Women's Association Will Hold Food Sale A Y. W. C. A. cooked food sale is to be given Saturday morning in front of the City Hall. The enterprise is the first of its kind, and is under the capable direction of Miss Alice Magee, who needs the co-operation of all Jaysee women in the way of furnishing edible contributions to be left at the "Y" house not later than 9:20 o'clock Saturday morning.
Returns After Illness [Newspaper Article] — Corsair — 18 March 1931
Returns After Illness Dr. C. G. Bradford, after an absence of three days due to influenza, returned to school Monday and began meeting his regular classes. This is his first casualty in many years, and he feels sure that his students took good advantage of this extra time in catching up in all back work.
BOTANISTS ENJOY OVERNIGHT FIELD TRIP TO MOJAVE [Newspaper Article] — Corsair — 18 March 1931
BOTANISTS ENJOY OVERNIGHT FIELD TRIP TO MOJAVE In the early hours of last Saturday morning, a caravan headed by Mr. H. L. Bauer, started on one of the successful projects of the year —a botanical field trip to th regions of Bakersfield and the Mojave Desert. In sheep style, six cars of various descriptions wended their way behind Mr. Bauer, over the Ridge Route until they reached the sea of wild flowers at the foot of Grapevine Grade. Unbeknown to him, the party became the guests of Harry Chander, owner of a 300,000 acre ranch. There, members of the botany class gathered various species of plants which they proceeded to compress in telephone books, mail order house catalogs, etc., while the less brilliant zoologists who had nosed into the party, gathered lizards and snakes to help pass the time away. About sunset the troup reached Bakersfield, tired, hungry, and a trifle soiled. One geologist thought he had discovered the entrance to a coal mine when Charles Dinber, who had been rid...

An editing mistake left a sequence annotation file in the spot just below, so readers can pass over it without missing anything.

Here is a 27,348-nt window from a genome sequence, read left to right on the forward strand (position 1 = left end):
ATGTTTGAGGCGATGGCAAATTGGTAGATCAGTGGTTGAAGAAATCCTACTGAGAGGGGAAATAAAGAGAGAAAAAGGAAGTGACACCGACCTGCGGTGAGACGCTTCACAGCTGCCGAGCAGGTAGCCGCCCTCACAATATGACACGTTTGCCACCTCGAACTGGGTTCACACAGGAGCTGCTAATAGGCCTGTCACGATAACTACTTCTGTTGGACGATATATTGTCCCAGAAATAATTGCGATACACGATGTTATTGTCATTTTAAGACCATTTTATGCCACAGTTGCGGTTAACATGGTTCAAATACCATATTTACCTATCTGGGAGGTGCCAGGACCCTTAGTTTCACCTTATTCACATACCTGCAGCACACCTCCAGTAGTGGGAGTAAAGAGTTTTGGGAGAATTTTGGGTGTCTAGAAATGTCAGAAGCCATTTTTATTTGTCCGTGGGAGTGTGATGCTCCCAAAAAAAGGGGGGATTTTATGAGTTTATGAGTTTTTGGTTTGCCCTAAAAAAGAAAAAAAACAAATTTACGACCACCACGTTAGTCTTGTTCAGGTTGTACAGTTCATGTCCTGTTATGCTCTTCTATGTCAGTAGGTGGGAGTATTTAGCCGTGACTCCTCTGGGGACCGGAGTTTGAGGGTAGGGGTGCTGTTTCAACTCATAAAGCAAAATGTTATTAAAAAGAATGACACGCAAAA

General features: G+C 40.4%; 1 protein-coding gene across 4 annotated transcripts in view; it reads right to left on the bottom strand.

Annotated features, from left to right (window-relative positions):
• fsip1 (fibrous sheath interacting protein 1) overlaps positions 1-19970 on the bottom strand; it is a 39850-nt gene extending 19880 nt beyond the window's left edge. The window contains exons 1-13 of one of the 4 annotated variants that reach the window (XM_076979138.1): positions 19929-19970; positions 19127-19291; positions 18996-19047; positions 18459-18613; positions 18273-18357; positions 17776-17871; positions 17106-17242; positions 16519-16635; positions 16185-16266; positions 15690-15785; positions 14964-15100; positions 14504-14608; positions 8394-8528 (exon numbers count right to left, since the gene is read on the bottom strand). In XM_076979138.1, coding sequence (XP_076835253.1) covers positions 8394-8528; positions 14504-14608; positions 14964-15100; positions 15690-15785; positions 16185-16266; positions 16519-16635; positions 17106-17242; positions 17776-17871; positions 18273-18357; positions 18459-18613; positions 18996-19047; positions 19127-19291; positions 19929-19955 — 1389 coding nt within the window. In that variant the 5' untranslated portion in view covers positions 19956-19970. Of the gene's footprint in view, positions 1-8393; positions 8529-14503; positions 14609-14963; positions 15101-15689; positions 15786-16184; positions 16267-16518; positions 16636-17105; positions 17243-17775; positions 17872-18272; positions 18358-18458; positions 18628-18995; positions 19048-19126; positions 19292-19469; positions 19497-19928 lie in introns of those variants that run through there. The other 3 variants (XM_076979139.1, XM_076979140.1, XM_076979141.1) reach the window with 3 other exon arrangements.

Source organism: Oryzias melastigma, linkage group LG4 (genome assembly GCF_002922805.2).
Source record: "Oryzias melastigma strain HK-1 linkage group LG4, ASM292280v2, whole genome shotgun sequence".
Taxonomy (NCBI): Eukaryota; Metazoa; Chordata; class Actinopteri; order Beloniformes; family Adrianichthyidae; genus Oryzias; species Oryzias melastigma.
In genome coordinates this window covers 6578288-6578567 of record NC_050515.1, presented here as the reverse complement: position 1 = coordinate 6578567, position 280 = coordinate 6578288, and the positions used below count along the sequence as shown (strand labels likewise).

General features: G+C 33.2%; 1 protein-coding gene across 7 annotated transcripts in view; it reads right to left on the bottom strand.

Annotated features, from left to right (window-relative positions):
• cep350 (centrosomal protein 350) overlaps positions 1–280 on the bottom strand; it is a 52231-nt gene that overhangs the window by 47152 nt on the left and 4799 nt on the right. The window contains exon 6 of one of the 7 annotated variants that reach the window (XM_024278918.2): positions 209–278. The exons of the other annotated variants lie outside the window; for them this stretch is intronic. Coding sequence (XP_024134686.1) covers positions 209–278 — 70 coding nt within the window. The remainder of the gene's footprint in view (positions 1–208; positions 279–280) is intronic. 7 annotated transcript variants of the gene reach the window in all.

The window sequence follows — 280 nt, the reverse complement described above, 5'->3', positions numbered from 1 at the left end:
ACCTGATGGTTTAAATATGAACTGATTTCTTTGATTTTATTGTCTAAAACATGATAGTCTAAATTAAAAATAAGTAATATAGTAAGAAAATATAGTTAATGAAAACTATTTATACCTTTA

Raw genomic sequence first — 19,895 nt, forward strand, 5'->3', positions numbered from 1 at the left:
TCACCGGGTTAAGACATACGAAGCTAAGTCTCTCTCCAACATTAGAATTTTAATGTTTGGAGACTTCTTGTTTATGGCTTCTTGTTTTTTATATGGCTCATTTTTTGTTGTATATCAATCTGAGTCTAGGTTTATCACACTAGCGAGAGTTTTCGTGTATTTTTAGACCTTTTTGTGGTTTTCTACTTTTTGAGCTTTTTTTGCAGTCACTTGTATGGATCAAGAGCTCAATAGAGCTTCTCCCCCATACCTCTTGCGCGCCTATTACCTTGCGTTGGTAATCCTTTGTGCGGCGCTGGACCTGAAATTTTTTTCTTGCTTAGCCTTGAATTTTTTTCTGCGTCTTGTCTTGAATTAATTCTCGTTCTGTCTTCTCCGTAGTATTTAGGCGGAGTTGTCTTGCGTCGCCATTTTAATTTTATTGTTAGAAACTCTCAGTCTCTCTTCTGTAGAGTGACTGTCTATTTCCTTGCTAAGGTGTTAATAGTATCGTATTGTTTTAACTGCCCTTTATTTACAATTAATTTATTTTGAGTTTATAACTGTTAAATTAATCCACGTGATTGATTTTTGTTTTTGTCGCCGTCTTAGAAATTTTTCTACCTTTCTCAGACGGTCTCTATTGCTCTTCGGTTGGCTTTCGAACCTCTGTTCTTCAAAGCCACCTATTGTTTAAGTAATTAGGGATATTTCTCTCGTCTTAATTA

SANTA ANA WILL DISCUSS SMOKING [Newspaper Article] — Corsair — 18 March 1931